It’s presuppositions like these that have led to deep pondering related to the practice of Christianity within the context of white privilege.  Theologians like James Cone, Gayarud Wilmore and J. Deotis Roberts forced questions that led to the study of Black Theology. It’s why Robert E. Wood asked Must God Remain Greek? 

It’s why Katie G. Cannon, Jacquelyn Grant, and Delores Williams considered the oppression of black women to develop Womanist Theology.  Grant writes about the threefold oppression of racism, sexism and classism in White Woman's Christ Black Women's Jesus.

Put another way, black scholars maintain substantial divergence with the way Christianity is avowed as an endorsement of American culture and white privilege.  These scholars grapple with how the study of black radicalism is sacrificed in the celebration of Dr. King’s dream. Nonviolent resistance, and the love ethic, take center stage, while the grip of historical, institutionalized evils becomes a conversation related to days before this post-race era.

There’s no place to discuss race. Santa is white, and so is Jesus.  So, shut up black people!

Got that White Kids?

As for Black Kids, deal with it.  Bow to our white God! Pray that our white Jesus hears your prayers and that white Santa has time to throw a few crumbs over in your neighborhood.  The Christmas story isn’t about you, or any other race of people. 

Christmas is for white people!

It gives new meaning to dreaming of a “white Christmas”. 

Is Kelly dreaming for the ghost of Christmas past?  Does she want a Christmas with Bing Cosby singing with no black people on the set to remind her of life on the other side of the tracks?  Does she want a world devoid of black people and their issues, and reminders of thoughts of her quest for supremacy? 

Memo to FOX TV:  Christmas is for black people.  It’s also for Asian, Latino and people of mixed race.

As for Jesus, he wasn’t white. He was made white by those who fashioned him into their own image to justify their hatred for others.  Do your homework before giving lecture to children. And, please remember, black and brown children are watching

Thank God for the Black Messiah.  By the way, God is a God of the oppressed.

Homework courtesy of James Cone.

Wednesday, December 11, 2013

Memories like a raisin in the sun

I’ve been down this street before. 

That’s what came to mind after taking a long stroll through the neighborhood I called home before moving to Durham, NC to attend graduate school at Duke University.  The journey down memory lane played like rewind. 

Not much has changed.

The feeling of despair that ran me away has settled in like the seconds before a heart attack.  There’s a mood that strips one of their dreams and reminds them to stay in an assigned place.  That ache I felt before leaving came back. It shocked me.  The tears came after I turned right on Worley.  Each step stirred a memory of being broken by the covert racism in Columbia, MO.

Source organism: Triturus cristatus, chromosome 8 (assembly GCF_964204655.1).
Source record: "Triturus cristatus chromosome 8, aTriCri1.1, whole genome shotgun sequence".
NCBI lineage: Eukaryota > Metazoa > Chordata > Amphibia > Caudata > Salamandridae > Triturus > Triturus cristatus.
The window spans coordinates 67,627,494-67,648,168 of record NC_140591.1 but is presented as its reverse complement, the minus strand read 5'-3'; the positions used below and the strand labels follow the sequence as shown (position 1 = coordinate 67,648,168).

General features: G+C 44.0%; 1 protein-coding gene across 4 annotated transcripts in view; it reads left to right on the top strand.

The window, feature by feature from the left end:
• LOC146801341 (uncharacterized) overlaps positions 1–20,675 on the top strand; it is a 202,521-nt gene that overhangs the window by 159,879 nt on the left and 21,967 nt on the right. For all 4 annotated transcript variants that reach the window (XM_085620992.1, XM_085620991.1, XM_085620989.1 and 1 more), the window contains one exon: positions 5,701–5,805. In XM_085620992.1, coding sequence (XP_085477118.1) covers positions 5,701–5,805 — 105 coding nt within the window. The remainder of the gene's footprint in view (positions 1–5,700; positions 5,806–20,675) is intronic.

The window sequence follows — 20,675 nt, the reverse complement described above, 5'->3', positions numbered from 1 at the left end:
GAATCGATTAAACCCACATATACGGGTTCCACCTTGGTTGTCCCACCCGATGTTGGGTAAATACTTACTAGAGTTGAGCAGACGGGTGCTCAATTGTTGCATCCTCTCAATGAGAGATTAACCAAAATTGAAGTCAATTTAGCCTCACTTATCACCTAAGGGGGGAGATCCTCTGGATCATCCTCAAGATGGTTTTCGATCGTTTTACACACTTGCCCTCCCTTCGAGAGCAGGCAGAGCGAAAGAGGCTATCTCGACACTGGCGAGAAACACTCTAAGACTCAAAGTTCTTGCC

Why did they force us to walk to West Jr. High School?  I moaned as flashbacks of cold days walking to school came to mind. Why? Why no bus for us?

That question stirred a deeper frustration related to the gaps that fed inferiority.  The tears poured faster and deeper as the truth emerged to take me back.

I never felt good enough.  I never felt equal to my white peers. I never, I never – the list inflated until I couldn’t take anymore.  I stopped walking, closed my eyes, inhaled, exhaled, and took another step.

What is it about Columbia that robs black people of their dreams?

Langston Hughes asked a similar question. “What happens to a dream deferred? Does it dry up like a raisin in the sun?” Is anyone considering the significance of withering dreams?

The Mayor’s Task Force on Community Violence has begun the arduous task of tackling crime in Columbia.  The 13 members have been split into groups - one to talk to people affected by violence; another to analyze police reports and court files; one to talk with nonprofits and social service agencies to measure what they are doing about crime; and the fourth to examine news site and social media accounts for information surrounding previous violent crimes.

The process of reducing crime begins with gauging what is being done.  It’s an important step that must be taken along the way.  Measuring the response of those empowered to prevent, protect and report crime is essential.  Those commissioned to serve must be held accountable when appropriate, and celebrated when successful.  

But, what about those dreams rotting in the sun?

What are the causes of crime?  Are those reasons reflective of broader societal ills, or are there cultural impediments indigenous to Columbia? If so, are we willing to go deeper than the traditional blame game to form strategies to shift that feeling that forced my feet to stop moving after considering the pain in the streets?

Some will say crime in Columbia is the result of an antagonistic police department.  Others will condemn social agencies, churches and other nonprofits. A large group will point a disparaging finger at parents.  There’s a measure of truth in each position, but what about the wilting of dreams?

It took my leaving Columbia to discern that woeful sensation that kept me walking slower than my potential.  Departing freed me from the clutch of internalized inferiority.  The deficiency of black owned and operated businesses, the absence of a who’s who list of blacks from Columbia recognized nationally, and a weak history of blacks elected to serve on the city council, reflect a deep void that withers potential dreams.

Dreams can’t thrive when power isn’t shared. Hope can’t be found when the capacity for more has no role models to lead the way.  Life can’t be found when you are limited to the welfares on your side of the street.

I’m back home after being away for 27 years.  Columbia has grown since I left, but not much has changed on the blocks that made raisins out of dreams.